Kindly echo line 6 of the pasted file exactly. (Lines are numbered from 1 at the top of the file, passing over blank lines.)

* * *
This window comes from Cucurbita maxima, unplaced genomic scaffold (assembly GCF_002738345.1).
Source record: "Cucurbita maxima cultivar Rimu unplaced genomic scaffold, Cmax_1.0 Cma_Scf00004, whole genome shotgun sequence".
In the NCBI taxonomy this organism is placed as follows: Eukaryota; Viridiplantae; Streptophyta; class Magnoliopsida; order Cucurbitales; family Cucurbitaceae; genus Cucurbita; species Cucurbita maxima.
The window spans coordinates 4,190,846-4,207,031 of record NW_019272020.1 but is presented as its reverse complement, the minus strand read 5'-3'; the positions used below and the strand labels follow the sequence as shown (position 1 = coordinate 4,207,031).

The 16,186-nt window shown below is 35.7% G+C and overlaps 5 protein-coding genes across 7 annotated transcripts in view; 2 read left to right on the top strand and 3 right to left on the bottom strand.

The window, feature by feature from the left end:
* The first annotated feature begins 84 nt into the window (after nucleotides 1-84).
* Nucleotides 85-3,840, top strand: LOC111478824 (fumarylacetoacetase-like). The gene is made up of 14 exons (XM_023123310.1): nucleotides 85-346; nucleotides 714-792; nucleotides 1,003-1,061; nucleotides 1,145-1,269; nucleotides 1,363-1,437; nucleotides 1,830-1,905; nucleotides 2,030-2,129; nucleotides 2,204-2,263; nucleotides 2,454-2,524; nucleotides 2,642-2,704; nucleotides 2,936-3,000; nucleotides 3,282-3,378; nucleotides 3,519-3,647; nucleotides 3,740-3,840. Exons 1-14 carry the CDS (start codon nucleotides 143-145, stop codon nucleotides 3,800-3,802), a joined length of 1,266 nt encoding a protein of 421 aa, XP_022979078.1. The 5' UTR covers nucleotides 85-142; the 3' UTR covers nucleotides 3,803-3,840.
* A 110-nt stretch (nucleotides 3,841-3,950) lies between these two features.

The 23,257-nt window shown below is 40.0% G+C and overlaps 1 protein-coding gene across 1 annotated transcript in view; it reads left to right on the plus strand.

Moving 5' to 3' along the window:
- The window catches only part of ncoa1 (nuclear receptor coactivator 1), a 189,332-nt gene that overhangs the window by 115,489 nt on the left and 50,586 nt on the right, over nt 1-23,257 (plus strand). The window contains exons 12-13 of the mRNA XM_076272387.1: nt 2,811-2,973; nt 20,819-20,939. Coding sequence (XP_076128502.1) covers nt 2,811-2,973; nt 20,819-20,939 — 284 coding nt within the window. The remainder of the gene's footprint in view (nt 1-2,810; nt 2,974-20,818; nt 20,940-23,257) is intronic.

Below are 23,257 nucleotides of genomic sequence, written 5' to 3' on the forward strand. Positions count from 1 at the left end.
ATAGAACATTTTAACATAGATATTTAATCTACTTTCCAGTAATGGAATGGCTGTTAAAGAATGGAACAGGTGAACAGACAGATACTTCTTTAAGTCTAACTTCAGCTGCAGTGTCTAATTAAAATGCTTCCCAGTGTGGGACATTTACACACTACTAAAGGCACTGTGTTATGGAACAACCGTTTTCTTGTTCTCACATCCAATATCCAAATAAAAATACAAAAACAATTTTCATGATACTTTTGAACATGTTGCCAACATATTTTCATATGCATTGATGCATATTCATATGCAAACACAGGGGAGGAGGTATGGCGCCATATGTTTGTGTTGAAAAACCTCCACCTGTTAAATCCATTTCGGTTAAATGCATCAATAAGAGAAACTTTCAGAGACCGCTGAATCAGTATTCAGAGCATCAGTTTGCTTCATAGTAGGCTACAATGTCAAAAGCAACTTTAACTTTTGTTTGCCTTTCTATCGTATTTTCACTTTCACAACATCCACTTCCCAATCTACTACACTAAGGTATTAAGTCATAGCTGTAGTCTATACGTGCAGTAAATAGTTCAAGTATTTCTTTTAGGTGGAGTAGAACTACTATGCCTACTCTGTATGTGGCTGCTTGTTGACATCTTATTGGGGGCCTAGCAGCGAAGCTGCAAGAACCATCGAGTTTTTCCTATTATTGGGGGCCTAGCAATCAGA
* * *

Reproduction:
The window, feature by feature from the left end: